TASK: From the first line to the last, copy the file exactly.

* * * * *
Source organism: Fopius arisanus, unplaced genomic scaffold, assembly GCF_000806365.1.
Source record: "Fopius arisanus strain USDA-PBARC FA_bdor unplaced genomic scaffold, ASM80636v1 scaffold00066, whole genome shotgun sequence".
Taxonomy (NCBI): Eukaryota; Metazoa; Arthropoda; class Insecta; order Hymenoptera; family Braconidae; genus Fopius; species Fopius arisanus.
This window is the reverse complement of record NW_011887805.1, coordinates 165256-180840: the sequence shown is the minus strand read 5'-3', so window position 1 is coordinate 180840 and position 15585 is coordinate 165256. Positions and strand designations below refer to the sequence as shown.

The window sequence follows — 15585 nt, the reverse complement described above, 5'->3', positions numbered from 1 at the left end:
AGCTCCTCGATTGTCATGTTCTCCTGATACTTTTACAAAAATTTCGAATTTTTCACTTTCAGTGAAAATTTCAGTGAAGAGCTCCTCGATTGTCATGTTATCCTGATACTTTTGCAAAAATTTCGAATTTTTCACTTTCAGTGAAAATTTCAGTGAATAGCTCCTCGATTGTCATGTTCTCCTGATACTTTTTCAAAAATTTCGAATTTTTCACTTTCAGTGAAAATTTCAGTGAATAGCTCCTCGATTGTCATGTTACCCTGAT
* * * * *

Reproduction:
Source organism: Fopius arisanus, unplaced genomic scaffold, assembly GCF_000806365.1.
Source record: "Fopius arisanus strain USDA-PBARC FA_bdor unplaced genomic scaffold, ASM80636v1 scaffold00066, whole genome shotgun sequence".
Taxonomy (NCBI): Eukaryota; Metazoa; Arthropoda; class Insecta; order Hymenoptera; family Braconidae; genus Fopius; species Fopius arisanus.
This window is the reverse complement of record NW_011887805.1, coordinates 165256-180840: the sequence shown is the minus strand read 5'-3', so window position 1 is coordinate 180840 and position 15585 is coordinate 165256. Positions and strand designations below refer to the sequence as shown.

The window sequence follows — 15585 nt, the reverse complement described above, 5'->3', positions numbered from 1 at the left end:
AGCTCCTCGATTGTCATGTTCTCCTGATACTTTTACAAAAATTTCGAATTTTTCACTTTCAGTGAAAATTTCAGTGAAGAGCTCCTCGATTGTCATGTTATCCTGATACTTTTGCAAAAATTTCGAATTTTTCACTTTCAGTGAAAATTTCAGTGAATAGCTCCTCGATTGTCATGTTCTCCTGATACTTTTTCAAAAATTTCGAATTTTTCACTTTCAGTGAAAATTTCAGTGAATAGCTCCTCGATTGTCATGTTACCCTGAT